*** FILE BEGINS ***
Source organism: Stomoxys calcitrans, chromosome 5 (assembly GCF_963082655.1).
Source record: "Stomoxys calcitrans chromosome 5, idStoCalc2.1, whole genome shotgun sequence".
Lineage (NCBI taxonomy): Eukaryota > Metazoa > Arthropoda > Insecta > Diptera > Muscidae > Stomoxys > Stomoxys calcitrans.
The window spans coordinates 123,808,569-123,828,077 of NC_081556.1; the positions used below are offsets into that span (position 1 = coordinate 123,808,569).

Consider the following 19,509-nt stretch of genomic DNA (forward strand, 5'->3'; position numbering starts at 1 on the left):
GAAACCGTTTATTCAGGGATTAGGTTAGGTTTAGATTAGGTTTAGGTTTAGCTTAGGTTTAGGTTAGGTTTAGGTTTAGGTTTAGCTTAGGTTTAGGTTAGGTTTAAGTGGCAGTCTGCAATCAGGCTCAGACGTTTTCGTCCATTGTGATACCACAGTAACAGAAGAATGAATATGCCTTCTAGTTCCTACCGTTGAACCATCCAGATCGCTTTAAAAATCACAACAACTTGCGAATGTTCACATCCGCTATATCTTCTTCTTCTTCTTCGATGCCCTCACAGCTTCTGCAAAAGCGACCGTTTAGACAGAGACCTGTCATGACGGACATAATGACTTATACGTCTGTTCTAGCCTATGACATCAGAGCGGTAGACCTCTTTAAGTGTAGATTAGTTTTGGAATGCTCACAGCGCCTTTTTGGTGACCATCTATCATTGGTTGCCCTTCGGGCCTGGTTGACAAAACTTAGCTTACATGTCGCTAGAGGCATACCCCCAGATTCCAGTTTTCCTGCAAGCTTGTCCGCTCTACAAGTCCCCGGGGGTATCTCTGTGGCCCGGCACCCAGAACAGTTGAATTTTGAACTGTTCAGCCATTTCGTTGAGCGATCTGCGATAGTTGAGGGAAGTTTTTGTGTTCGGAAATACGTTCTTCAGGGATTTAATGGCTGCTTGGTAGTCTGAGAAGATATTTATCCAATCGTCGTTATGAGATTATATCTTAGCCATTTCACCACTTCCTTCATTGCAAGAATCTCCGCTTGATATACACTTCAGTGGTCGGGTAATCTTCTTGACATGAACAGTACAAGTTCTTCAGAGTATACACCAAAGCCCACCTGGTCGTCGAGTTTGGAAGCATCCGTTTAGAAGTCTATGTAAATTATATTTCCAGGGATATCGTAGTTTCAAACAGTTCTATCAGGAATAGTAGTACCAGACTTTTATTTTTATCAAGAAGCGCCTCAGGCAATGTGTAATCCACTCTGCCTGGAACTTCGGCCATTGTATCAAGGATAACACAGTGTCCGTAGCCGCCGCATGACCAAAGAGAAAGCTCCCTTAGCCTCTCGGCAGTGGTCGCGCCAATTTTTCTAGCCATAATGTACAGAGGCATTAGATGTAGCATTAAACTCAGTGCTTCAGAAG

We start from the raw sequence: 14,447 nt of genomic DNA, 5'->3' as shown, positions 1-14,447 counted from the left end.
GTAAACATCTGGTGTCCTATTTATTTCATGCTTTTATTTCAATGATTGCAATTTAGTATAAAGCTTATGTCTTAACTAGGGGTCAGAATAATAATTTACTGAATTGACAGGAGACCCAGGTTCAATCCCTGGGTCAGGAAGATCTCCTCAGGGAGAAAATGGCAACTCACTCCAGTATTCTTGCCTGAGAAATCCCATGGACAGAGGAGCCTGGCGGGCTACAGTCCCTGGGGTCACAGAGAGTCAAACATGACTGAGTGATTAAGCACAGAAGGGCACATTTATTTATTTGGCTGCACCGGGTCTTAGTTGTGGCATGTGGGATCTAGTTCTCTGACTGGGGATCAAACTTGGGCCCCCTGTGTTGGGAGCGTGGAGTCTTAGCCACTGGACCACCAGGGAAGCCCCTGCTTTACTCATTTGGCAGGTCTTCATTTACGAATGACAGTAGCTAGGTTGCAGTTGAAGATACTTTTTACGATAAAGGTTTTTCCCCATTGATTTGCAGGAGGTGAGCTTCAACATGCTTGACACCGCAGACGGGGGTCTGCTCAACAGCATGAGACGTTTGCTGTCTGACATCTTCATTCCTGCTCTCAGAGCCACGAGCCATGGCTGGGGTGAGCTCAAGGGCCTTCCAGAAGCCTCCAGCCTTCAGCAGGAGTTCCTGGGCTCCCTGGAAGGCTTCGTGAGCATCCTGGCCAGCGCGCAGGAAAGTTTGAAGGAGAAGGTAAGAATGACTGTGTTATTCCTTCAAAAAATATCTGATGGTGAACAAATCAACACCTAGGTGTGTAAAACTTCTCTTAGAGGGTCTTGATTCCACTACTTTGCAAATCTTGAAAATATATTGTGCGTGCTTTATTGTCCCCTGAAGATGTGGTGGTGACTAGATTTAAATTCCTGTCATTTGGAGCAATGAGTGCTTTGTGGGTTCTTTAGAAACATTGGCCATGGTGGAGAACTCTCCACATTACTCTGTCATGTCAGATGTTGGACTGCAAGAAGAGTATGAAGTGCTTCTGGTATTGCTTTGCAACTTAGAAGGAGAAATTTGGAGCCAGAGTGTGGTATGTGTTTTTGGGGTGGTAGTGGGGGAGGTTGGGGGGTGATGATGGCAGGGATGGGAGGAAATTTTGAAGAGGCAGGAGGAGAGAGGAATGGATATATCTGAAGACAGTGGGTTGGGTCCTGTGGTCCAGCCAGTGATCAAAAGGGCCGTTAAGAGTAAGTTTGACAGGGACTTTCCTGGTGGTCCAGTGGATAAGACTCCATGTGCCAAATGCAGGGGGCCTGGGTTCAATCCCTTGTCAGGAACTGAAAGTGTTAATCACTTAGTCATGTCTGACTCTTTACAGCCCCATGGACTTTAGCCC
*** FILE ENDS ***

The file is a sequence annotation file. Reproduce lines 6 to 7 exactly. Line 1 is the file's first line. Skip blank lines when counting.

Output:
GAAACCGTTTATTCAGGGATTAGGTTAGGTTTAGATTAGGTTTAGGTTTAGCTTAGGTTTAGGTTAGGTTTAGGTTTAGGTTTAGCTTAGGTTTAGGTTAGGTTTAAGTGGCAGTCTGCAATCAGGCTCAGACGTTTTCGTCCATTGTGATACCACAGTAACAGAAGAATGAATATGCCTTCTAGTTCCTACCGTTGAACCATCCAGATCGCTTTAAAAATCACAACAACTTGCGAATGTTCACATCCGCTATATCTTCTTCTTCTTCTTCGATGCCCTCACAGCTTCTGCAAAAGCGACCGTTTAGACAGAGACCTGTCATGACGGACATAATGACTTATACGTCTGTTCTAGCCTATGACATCAGAGCGGTAGACCTCTTTAAGTGTAGATTAGTTTTGGAATGCTCACAGCGCCTTTTTGGTGACCATCTATCATTGGTTGCCCTTCGGGCCTGGTTGACAAAACTTAGCTTACATGTCGCTAGAGGCATACCCCCAGATTCCAGTTTTCCTGCAAGCTTGTCCGCTCTACAAGTCCCCGGGGGTATCTCTGTGGCCCGGCACCCAGAACAGTTGAATTTTGAACTGTTCAGCCATTTCGTTGAGCGATCTGCGATAGTTGAGGGAAGTTTTTGTGTTCGGAAATACGTTCTTCAGGGATTTAATGGCTGCTTGGTAGTCTGAGAAGATATTTATCCAATCGTCGTTATGAGATTATATCTTAGCCATTTCACCACTTCCTTCATTGCAAGAATCTCCGCTTGATATACACTTCAGTGGTCGGGTAATCTTCTTGACATGAACAGTACAAGTTCTTCAGAGTATACACCAAAGCCCACCTGGTCGTCGAGTTTGGAAGCATCCGTTTAGAAGTCTATGTAAATTATATTTCCAGGGATATCGTAGTTTCAAACAGTTCTATCAGGAATAGTAGTACCAGACTTTTATTTTTATCAAGAAGCGCCTCAGGCAATGTGTAATCCACTCTGCCTGGAACTTCGGCCATTGTATCAAGGATAACACAGTGTCCGTAGCCGCCGCATGACCAAAGAGAAAGCTCCCTTAGCCTCTCGGCAGTGGTCGCGCCAATTTTTCTAGCCATAATGTACAGAGGCATTAGATGTAGCATTAAACTCAGTGCTTCAGAAG

We start from the raw sequence: 14,447 nt of genomic DNA, 5'->3' as shown, positions 1-14,447 counted from the left end.